The TechWomen Program

I was recently invited to be on the Selection Committee for the TechWomen Program, and completed the review process with my fellow committee members on Thursday. For those not familiar with TechWomen, it is a mentoring and exchange program funded by the U.S. Department of State. For this first instance of the program, 38 technical women from Algeria, Egypt, Jordan, Lebanon, Morocco and the West Bank and Gaza will come to Silicon Valley for five weeks. During their visit, they’ll work hands on at various high tech companies, meet with business leaders and network with one another to discuss how they can bring the lessons they learn during their time in the Valley back to their home countries. I served on the Selection Committee for the West Bank and Gaza.

I can’t talk much about the candidates or the selection process due to the need for confidentiality, but I will say that it was an incredible experience for me. Seeing the many accomplishments of these individuals was inspiring in itself, but particularly so when considering how constrained women’s roles are in this region. Many of the letters of recommendation I reviewed pointed to this fact when noting the extraordinary achievements of the candidates in the face of these difficulties, and I feel honored to have played some small part in helping these women gain more experience that will further their positions as leaders in their communities.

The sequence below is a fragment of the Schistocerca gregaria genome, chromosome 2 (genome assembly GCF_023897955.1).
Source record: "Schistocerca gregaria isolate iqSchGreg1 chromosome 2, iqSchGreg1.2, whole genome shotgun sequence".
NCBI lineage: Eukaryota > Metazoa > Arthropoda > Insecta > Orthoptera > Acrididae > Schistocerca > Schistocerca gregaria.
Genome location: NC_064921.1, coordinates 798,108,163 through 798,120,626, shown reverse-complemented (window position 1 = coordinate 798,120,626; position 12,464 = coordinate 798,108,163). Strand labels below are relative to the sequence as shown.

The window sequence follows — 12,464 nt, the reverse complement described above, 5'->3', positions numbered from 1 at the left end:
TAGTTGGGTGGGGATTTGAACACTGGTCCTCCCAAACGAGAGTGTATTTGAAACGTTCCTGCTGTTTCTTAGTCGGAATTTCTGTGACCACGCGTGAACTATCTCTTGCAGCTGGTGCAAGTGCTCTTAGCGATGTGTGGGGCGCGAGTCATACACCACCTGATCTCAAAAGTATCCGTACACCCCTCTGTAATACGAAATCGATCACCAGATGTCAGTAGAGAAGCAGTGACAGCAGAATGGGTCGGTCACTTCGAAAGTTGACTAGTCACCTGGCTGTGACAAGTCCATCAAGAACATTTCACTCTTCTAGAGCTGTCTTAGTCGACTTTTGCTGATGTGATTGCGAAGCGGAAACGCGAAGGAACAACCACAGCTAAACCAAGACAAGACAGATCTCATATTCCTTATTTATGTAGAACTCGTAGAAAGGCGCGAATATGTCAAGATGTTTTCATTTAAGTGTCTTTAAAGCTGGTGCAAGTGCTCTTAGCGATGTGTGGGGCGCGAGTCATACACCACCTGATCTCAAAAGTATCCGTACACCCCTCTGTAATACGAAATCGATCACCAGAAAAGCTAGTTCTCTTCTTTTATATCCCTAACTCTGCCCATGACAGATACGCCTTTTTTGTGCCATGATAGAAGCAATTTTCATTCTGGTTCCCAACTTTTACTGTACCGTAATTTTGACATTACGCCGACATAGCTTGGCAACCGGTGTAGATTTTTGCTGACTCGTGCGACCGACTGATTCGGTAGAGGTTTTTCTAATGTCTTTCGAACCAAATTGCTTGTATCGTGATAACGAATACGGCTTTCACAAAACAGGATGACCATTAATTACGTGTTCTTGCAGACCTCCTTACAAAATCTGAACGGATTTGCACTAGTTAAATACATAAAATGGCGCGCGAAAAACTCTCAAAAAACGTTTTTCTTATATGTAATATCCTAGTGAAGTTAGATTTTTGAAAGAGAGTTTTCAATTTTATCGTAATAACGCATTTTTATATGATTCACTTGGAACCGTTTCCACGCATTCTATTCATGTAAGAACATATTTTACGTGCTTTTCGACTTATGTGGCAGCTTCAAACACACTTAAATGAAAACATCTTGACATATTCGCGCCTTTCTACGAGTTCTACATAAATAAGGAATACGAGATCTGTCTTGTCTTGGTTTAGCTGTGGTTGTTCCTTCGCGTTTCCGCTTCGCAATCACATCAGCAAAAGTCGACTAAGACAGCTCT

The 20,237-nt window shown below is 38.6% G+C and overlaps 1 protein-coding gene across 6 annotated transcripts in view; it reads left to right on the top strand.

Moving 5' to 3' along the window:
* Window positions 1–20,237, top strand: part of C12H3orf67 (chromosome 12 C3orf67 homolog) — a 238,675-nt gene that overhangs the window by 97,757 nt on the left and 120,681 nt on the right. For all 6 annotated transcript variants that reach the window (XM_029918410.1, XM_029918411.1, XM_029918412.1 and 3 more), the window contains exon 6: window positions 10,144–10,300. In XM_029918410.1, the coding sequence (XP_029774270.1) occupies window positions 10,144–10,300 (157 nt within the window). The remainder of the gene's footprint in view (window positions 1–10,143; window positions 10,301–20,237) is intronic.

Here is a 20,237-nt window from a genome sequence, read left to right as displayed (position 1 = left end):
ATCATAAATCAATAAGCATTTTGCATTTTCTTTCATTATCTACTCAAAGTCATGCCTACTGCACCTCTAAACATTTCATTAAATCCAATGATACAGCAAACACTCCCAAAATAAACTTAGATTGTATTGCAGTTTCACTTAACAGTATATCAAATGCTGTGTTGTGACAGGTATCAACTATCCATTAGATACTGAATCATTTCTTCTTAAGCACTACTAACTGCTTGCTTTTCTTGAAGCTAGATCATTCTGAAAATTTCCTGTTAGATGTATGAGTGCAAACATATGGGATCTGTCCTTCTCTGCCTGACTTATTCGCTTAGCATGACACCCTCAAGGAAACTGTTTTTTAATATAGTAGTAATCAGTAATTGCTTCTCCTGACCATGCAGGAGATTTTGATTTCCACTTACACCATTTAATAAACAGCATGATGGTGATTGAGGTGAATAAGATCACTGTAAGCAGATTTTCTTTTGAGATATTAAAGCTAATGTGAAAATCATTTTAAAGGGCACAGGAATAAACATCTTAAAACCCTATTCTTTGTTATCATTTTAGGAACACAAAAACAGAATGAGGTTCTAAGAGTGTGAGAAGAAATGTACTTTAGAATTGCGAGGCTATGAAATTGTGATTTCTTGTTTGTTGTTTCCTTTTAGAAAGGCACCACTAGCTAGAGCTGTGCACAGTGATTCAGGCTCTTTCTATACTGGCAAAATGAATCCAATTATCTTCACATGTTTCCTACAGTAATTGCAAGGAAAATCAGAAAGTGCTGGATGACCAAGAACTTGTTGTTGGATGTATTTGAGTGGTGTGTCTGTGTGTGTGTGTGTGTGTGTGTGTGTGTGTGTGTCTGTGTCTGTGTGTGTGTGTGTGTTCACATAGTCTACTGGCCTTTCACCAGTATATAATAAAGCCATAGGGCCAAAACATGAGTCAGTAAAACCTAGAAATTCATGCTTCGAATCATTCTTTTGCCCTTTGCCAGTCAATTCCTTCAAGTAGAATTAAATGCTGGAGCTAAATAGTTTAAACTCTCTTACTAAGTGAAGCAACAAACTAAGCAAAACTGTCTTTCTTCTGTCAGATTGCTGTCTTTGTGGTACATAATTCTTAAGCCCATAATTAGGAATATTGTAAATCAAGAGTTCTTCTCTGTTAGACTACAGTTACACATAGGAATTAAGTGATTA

I’m looking forward to seeing the final list of candidates selected for the program, and even moreso to meeting some ‘graduates’ of the TechWomen program at this year’s Grace Hopper Conference.

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2 Responses to The TechWomen Program

  1. Pingback: Tweets that mention The TechWomen Program — Hawthorn Landings -- Topsy.com

  2. Mel says:

    This is a wonderful idea, and I hope that at least some of the women participating are writing down their thoughts, their experiences, their early ideas. It sounds from your description that these are all extraordinary people who will go on to have a bright future. Even if these writings can’t be shared publicly now due to privacy concerns, the little shifts in mental transformation that happen when we’re exposed to cultures different from our own may be good for them to reflect upon someday when they’re settled in their future careers, or to pass to their own students years later.

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